Nothing in [the Manual] prohibits or restricts any person in any way from reporting possible violations of law or regulation to any governmental agency or entity, or otherwise prevent anyone from participating, assisting, or testifying in any proceeding or investigation by any such agency or entity or from making other disclosures that are protected and/or permitted under law or regulation.
Guggenheim still received a $209,000 fine and a censure from the SEC, and agreed to a cease-and-desist order. And like so many other firms, Guggenheim neither confirms nor denies any wrongdoing.
The SEC also said that to the best of its knowledge, Guggenheim never did take any retaliatory action against an employee for speaking to regulators — but then, that shouldn’t be a necessary element in cases like this anyway.
If you support a speak-up culture, you need to give employees discretion to bring allegations of wrongdoing directly to regulators. That’s the foundation of trust upon which a speak-up culture is built. If your leadership truly does embrace good ethical practices, employees will then bring their concerns directly to you anyway.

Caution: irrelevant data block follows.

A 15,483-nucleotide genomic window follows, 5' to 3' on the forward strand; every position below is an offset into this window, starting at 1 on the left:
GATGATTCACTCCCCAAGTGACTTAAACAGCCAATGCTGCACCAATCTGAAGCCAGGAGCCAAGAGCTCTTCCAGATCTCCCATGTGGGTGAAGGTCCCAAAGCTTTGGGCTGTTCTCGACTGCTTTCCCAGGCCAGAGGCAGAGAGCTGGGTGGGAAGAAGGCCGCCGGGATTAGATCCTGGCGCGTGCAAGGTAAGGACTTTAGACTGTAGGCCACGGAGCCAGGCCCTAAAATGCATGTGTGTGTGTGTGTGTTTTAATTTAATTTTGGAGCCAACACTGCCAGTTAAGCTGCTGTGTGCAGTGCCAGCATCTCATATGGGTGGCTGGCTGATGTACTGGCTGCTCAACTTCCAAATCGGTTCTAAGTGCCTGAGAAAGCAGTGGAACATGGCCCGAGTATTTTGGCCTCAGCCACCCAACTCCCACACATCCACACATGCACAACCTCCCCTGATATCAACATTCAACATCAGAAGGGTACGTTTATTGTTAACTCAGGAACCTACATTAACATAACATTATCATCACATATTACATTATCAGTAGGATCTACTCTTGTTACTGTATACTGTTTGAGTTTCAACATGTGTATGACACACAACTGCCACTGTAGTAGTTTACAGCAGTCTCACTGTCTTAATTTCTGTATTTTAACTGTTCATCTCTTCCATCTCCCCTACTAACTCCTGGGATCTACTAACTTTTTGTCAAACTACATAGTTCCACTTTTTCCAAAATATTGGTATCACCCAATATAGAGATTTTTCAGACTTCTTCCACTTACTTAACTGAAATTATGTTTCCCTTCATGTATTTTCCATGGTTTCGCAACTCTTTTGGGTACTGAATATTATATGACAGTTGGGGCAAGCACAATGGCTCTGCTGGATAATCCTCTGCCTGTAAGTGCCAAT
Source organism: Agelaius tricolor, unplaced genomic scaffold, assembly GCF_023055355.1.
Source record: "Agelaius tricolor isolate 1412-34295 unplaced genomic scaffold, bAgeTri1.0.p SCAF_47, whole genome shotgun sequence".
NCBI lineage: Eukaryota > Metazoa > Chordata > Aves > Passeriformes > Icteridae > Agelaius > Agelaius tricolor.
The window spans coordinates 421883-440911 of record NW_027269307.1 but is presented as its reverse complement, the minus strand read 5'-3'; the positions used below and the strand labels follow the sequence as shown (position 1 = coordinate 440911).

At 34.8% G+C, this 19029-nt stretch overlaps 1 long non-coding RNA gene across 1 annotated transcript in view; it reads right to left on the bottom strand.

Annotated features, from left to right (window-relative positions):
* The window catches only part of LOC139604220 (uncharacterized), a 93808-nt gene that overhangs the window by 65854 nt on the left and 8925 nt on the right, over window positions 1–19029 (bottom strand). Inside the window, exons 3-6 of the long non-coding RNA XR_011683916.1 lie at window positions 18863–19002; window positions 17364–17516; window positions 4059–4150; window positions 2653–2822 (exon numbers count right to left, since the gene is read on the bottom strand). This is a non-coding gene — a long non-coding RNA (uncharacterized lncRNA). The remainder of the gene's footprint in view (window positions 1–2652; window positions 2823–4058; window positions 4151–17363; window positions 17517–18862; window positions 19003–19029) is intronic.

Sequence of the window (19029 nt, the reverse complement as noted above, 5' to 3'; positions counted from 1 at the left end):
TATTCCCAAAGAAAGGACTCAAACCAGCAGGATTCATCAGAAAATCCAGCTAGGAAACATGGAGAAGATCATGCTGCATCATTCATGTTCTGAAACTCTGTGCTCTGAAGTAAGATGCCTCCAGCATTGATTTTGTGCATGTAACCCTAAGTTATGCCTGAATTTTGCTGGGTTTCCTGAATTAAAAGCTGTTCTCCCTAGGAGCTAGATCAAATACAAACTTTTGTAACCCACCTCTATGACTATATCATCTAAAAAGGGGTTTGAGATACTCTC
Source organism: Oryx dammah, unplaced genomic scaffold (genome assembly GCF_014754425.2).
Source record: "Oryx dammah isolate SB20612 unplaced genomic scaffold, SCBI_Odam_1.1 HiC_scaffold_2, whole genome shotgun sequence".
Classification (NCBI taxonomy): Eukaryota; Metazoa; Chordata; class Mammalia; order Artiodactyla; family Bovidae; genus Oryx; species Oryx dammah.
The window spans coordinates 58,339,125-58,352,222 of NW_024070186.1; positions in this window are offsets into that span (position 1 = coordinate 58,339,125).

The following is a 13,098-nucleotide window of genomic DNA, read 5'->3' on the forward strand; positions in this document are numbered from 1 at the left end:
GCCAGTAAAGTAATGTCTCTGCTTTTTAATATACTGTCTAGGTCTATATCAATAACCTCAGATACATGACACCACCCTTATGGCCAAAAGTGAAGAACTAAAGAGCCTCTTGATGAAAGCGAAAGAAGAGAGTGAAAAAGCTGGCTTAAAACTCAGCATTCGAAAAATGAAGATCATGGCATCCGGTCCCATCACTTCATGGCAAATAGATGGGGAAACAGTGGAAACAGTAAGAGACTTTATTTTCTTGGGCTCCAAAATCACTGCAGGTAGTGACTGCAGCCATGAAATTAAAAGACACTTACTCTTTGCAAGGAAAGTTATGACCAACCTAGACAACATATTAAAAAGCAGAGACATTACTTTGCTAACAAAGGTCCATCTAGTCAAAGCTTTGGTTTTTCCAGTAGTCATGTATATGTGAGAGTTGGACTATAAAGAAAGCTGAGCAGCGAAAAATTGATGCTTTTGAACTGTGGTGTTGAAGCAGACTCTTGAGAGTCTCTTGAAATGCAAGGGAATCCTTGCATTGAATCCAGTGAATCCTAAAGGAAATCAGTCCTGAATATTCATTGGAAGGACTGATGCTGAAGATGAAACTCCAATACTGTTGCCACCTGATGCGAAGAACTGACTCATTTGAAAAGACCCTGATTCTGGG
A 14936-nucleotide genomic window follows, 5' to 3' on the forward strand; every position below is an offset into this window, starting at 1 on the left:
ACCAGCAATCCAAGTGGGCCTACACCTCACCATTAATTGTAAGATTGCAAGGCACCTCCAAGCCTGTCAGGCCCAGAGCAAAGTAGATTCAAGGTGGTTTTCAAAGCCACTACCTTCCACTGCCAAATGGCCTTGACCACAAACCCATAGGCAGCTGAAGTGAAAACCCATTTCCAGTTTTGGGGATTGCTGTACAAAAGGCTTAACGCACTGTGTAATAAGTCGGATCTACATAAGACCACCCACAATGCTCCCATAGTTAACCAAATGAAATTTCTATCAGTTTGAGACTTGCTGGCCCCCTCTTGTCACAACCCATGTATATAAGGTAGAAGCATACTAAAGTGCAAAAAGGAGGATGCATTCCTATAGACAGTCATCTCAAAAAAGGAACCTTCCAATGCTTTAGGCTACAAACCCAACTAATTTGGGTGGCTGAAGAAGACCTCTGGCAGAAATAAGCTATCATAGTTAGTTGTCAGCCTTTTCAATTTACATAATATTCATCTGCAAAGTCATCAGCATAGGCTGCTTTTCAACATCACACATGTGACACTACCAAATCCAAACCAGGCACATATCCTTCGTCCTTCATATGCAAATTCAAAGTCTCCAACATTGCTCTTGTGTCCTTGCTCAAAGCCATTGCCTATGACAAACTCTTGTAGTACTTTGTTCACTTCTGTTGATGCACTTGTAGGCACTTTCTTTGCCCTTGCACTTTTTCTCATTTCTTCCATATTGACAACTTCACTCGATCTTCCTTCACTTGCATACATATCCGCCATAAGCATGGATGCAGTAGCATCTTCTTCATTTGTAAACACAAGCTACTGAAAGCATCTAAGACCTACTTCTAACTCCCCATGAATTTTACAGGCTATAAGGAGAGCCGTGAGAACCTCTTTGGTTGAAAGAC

Plus, ya know, it’s the law.
The SEC made pre-taliation an enforcement priority in 2016, when it sanctioned numerous firms for the offense. Most of the time, the firms in question never actually took any retaliation against employees; the SEC just didn’t want those clauses on the books. Only in one instance, against an Oklahoma energy business, did the SEC impose a substantial penalty ($1.4 million) because it found evidence that the company had indeed put its pre-taliation policy to work.
Pre-taliation clauses are one of the great unforced errors in corporate compliance. Do a keyword search in your policy manual and training examples, find any offending examples, and then press the Delete key. That’s your remediation. Everything else that might befall a firm for this offense doesn’t need to happen.